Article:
Fitness Magazine

The Mind Coming Into Equilibrium: Roger Cole on Savasana (Rerun)

By Ninazolotow @Yoga4HealthyAge

The Mind Coming Into Equilibrium: Roger Cole on Savasana (Rerun)

Circle of Light by Melina Meza

This week and next I'll be posting excerpts from yet another interview from the never-written book on Savasana that I was—at one time—working on with my friend yoga teacher Leslie Howard. Back in 2008, Leslie did a good long interview with one of my favorite teachers, Roger Cole,. Let’s start today with their conversation about the benefits and importance of Savasana.
And speaking of Savasana, this will be our only post this week, as we're on vacation. Even bloggers need to take a rest. —Nina 
Leslie: What is Savasana and how does it differ from just lying down? 
Roger: The first difference is intention. When you lie down, you intend to be conscious, be aware, and be present. Lying down the mind tends to drift. So with your intention in Savasana comes the alignment—you get your physical body set up so you can be still and consciously observe your thoughts. Your intention is a type of meditation. 
Leslie: What are the benefits of Savasana and why is it such an important pose?
 Roger: Part of it is physical and part of it is mental. But let’s just talk about what happens in your brain. You are processing impressions—the mind is doing things, observing things, or observing the results of your doing things, or memories are already in the mind while minimizing new input or effort. When you are in Savasana, we actively stop actively working in the world muscularly, and if our mind is set right, we can observe what is in the mind. It’s not that we stop processing—the mind is always going—but it’s going in a way that doesn’t require this executive function in the brain (the part of you that says, now I must do this , now I must do that). It doesn’t involve “I” at all. It’s an egoless watching, and with that I think what happens physiologically is that information gets processed—connections between nerve cells that need to be strengthened, connections that aren’t used much tend to diminish—so we actually change the brain patterns or they change or reorganize themselves.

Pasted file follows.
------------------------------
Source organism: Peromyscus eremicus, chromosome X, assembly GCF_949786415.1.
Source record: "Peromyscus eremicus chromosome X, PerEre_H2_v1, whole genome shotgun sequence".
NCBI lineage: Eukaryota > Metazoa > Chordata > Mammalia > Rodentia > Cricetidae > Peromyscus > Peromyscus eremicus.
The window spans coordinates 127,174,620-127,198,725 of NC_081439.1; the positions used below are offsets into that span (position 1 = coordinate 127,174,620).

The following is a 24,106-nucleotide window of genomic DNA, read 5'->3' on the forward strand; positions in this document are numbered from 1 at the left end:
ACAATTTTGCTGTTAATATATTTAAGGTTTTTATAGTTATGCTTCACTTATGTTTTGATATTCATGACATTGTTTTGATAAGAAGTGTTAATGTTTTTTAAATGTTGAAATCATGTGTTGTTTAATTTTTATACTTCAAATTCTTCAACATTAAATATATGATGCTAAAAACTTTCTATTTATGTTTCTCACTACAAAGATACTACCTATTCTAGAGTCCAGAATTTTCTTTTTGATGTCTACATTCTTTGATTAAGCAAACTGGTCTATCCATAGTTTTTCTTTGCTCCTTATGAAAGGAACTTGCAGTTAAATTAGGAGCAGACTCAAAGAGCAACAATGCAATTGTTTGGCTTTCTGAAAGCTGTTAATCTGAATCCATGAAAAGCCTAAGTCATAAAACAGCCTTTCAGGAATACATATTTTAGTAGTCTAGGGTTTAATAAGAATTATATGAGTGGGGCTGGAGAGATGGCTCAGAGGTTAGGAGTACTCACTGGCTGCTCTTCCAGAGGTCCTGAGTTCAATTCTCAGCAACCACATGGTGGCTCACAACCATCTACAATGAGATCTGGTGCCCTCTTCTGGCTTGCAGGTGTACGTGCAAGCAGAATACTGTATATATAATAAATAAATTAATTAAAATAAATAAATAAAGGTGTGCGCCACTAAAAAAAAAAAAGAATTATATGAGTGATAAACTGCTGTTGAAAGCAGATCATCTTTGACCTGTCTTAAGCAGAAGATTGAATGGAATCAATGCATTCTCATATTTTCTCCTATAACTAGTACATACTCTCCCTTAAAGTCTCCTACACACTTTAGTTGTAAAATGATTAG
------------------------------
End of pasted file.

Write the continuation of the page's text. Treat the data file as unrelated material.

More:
I like to think of the impression of a forest, an ancient forest. It has been there for so long—holding still for so long—that everything is sort of coming into its own balance without anyone directing it. And so our own mind—if we just leave it alone—will come into its own equilibrium. We stop pushing it around, adding things to it. So a lot of the benefit of Savsasana is allowing the time to for the process to take place. 
It's also restful for the body; you give your heart and your muscles a chance to recover. Internal recovery function is analogous to what is happening in the brain—think of cells healing themselves as an information process. The brain is organizing proteins, reestablishing them, getting rid of waste. So it’s a rest period for the body and a reorganization period for the body.   
Leslie: Is there an ideal time of day and duration for Savasana?